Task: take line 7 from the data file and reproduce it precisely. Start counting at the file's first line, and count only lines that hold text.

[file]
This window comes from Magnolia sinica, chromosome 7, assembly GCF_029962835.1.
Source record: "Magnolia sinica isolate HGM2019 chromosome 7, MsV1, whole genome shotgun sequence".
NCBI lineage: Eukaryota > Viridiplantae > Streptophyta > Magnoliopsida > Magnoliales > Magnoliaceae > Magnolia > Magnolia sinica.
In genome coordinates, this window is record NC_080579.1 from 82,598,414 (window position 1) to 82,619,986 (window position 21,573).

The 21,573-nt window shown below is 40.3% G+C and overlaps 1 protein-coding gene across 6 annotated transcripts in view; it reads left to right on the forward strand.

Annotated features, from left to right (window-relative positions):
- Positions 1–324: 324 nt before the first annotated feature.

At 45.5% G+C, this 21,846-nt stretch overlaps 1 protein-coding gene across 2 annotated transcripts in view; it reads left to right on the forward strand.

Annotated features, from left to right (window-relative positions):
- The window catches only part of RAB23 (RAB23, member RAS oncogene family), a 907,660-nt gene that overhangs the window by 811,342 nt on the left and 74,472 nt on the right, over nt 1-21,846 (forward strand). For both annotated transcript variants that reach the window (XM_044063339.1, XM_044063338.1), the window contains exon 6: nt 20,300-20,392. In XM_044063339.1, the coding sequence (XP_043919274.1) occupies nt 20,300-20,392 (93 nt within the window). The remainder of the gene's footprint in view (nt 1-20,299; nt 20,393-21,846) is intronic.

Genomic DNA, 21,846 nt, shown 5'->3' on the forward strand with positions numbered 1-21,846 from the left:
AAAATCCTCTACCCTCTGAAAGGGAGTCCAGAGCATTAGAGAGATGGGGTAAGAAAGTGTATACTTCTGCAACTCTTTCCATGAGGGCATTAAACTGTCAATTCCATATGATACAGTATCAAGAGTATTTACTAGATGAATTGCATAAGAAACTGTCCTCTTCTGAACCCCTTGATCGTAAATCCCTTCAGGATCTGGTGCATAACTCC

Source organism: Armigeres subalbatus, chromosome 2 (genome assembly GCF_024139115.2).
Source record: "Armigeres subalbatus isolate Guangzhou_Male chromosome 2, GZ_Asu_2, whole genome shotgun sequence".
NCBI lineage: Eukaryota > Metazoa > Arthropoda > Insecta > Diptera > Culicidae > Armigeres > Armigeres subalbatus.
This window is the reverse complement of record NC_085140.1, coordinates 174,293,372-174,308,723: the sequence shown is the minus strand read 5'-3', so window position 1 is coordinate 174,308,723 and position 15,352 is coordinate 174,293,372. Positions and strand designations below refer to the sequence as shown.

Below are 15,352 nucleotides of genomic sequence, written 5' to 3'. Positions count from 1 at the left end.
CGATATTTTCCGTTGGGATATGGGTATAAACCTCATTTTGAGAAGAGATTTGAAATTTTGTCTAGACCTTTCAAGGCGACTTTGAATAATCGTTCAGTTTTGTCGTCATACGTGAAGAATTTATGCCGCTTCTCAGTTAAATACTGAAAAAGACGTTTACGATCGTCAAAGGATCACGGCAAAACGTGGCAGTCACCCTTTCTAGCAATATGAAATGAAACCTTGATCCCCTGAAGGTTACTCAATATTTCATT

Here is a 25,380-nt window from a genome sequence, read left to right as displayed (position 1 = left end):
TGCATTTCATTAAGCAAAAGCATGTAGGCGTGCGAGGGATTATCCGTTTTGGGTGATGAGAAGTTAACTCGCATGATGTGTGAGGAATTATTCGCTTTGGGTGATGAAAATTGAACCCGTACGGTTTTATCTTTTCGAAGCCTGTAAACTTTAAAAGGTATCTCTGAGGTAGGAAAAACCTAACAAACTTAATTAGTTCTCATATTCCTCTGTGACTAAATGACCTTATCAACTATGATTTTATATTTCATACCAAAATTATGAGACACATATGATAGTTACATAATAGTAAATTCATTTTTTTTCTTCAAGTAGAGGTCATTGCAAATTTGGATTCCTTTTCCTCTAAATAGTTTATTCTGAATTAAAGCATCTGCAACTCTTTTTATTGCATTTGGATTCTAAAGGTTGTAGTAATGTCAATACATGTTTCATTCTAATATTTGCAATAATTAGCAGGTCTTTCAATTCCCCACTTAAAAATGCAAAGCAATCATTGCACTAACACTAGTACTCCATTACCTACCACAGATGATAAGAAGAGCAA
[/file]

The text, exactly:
- Positions 1–324: 324 nt before the first annotated feature.